Apart from the five-year revenue target of $1 billion, prod Trishneet about valuation, and what you get is his emphasis on focusing on value creation, rather than on valuation.
“I have never looked at valuation,” Trishneet says matter-of-factly. He elaborates,
“We focus on value. What value we are adding for customers. What value we are adding for people who are working with us. What value we are adding for the company. If we are looking at those things, then we are on the right track, and valuation will naturally follow.”
Get out of your comfort zone
In addition to value creation, Trishneet is a firm believer in stepping outside your comfort zone as an entrepreneur and a business leader.
He uses TAC Security itself as an example.
“We were making good money as a security services company. But the truth is, we wouldn't have been sitting here if we would not have transformed ourselves and shifted focus from a services company to a product company.”
This was one of the best decisions Trishneet believes he made as an entrepreneur and a founder. It was also one of the toughest, he says.
At the time, many didn’t believe TAC Security would be able to make that transition. They said services has been TAC Security’s DNA from the very beginning, Trishneet recalls.
Nevertheless, he was undeterred by the fear of losing. Instead, he was spurred on by the conviction that, if nothing else, this would be an opportunity to learn something new.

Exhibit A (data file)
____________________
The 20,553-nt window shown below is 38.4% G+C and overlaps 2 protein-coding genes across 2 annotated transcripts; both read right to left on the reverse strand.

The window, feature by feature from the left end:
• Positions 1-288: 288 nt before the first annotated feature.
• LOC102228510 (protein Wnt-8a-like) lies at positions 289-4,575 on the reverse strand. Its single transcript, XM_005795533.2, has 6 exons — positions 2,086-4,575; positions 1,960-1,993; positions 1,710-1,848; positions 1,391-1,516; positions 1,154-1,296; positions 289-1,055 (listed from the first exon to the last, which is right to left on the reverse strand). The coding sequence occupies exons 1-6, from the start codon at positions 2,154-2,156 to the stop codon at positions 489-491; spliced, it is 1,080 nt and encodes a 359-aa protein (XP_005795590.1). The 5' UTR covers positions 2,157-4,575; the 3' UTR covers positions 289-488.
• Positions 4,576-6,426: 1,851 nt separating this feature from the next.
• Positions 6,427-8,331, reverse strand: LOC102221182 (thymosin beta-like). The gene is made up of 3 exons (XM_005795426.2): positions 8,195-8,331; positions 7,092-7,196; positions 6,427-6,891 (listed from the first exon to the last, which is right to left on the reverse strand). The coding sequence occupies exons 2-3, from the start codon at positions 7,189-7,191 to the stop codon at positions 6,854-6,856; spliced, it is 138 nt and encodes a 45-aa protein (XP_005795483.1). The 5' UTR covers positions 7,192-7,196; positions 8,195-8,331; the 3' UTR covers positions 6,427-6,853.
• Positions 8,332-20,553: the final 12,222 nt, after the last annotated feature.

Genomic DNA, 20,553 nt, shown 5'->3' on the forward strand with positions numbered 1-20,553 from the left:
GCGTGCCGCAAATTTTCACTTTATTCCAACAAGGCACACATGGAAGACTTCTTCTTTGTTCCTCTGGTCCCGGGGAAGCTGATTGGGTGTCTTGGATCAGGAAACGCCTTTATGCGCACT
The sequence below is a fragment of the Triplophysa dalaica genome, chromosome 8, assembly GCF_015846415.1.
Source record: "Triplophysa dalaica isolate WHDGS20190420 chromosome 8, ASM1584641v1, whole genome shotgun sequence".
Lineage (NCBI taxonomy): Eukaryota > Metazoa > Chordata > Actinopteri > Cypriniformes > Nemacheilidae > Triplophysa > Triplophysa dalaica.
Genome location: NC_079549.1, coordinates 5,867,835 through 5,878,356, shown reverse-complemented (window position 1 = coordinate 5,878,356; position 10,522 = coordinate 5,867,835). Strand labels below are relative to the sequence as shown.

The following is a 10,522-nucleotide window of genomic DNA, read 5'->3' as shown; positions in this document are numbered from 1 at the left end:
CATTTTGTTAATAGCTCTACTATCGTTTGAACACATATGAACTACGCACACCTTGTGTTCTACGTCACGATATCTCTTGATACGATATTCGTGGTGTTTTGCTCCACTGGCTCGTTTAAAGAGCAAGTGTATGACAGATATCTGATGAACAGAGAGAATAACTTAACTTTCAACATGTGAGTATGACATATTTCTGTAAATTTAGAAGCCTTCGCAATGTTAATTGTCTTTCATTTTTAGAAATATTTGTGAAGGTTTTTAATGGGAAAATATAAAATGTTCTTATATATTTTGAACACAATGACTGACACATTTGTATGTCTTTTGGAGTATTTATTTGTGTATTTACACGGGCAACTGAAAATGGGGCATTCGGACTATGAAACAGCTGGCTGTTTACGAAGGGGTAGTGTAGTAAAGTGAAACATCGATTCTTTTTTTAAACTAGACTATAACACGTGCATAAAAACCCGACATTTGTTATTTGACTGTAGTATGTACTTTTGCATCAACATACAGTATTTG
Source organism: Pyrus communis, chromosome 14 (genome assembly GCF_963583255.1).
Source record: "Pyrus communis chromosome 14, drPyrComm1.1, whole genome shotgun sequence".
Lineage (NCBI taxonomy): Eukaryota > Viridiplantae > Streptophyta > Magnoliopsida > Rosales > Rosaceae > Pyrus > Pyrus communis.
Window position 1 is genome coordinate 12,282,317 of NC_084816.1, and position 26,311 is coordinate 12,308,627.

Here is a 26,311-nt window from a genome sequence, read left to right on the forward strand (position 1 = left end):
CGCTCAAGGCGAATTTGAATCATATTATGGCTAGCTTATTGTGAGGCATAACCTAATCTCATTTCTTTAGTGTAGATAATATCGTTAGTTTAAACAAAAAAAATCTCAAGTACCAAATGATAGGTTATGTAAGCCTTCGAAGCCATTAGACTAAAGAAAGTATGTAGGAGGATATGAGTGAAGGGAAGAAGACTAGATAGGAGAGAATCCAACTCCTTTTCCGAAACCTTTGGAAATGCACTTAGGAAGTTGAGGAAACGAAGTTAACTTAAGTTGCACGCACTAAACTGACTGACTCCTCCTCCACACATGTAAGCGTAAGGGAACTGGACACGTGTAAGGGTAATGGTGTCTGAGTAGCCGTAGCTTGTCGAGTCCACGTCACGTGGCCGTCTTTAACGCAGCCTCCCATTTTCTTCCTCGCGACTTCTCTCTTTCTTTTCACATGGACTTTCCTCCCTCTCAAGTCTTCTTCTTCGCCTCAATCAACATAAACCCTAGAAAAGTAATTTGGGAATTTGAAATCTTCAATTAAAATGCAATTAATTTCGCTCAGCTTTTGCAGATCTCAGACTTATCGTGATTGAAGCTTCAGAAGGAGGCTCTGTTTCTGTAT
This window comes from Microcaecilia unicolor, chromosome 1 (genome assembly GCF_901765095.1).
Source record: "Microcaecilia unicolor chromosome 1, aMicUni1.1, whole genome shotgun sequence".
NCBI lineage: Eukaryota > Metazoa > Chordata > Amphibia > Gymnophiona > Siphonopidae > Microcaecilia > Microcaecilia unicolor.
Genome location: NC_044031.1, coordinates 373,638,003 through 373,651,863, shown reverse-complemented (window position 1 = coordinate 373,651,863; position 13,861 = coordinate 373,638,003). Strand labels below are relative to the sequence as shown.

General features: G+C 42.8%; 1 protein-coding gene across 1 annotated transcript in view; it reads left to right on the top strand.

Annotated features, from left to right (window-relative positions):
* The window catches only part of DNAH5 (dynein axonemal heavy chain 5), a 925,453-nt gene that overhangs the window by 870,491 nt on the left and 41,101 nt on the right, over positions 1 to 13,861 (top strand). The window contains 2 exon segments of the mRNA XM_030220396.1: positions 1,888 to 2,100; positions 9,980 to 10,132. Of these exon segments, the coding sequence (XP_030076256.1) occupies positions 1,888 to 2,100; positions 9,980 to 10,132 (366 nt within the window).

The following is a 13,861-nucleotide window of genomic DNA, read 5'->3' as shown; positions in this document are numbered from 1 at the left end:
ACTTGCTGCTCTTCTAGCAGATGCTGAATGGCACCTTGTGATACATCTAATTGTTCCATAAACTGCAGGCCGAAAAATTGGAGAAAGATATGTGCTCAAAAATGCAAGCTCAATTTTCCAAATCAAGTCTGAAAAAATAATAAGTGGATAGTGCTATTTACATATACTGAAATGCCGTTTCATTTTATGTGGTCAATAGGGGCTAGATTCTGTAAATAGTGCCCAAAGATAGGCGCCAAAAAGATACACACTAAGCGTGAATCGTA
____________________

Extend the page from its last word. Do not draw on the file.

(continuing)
And that’s how the company’s ESOF product was born in 2018 – a year after the idea first came to Trishneet following an interaction with one of the company’s large banking and telco clients.
The clients, Trishneet recalls, told him the security assessment report and the services TAC Security were offering were great, but that wasn’t enough. They needed a solution to manage the whole ecosystem of their cybersecurity needs.
In the weeks and months that followed, Trishneet and his team held multiple meetings with existing and potential customers as well as with industry veterans to understand the key pain points in the market when it comes to security and vulnerability management.
That’s when the team came up with the idea of ESOF, a comprehensive vulnerability assessment and management platform that collects vulnerability data across the IT stack and calculates the cyber risk score for any and every asset in an organisation and helps in tailored remediation to mitigate the risk and improve security posture.
“In the past, when I have been asked this question: where do you want to take TAC Security? I said we want to build TAC Security as the Google of cybersecurity. What I meant was this: for anything that you need to search, you go to Google. The same should be with TAC Security and ESOF: anything to do with cybersecurity, it has to be available on ESOF. That's what we are trying to do now,” Trishneet emphasises.
Trishneet Arora’s Triple-P formula
Powering this mission to build the Google of cybersecurity and consistently stay relevant for customers is Trishneet’s simple triple-P formula, he tells YourStory.
By triple-P formula, Trishnet says he means finding the problem faced by the customer, next finding the person who can solve that problem, and finally taking that solution back to the people.
Trishneet says he follows this triple-P formula to stay close to the customer. Following this rule helps him “immensely” to learn from his customers, build solutions for them, and sell these products to the customers.
It helped TAC Security, which generates over 60 percent of its revenue from the US, to win one of its major clients: the US government.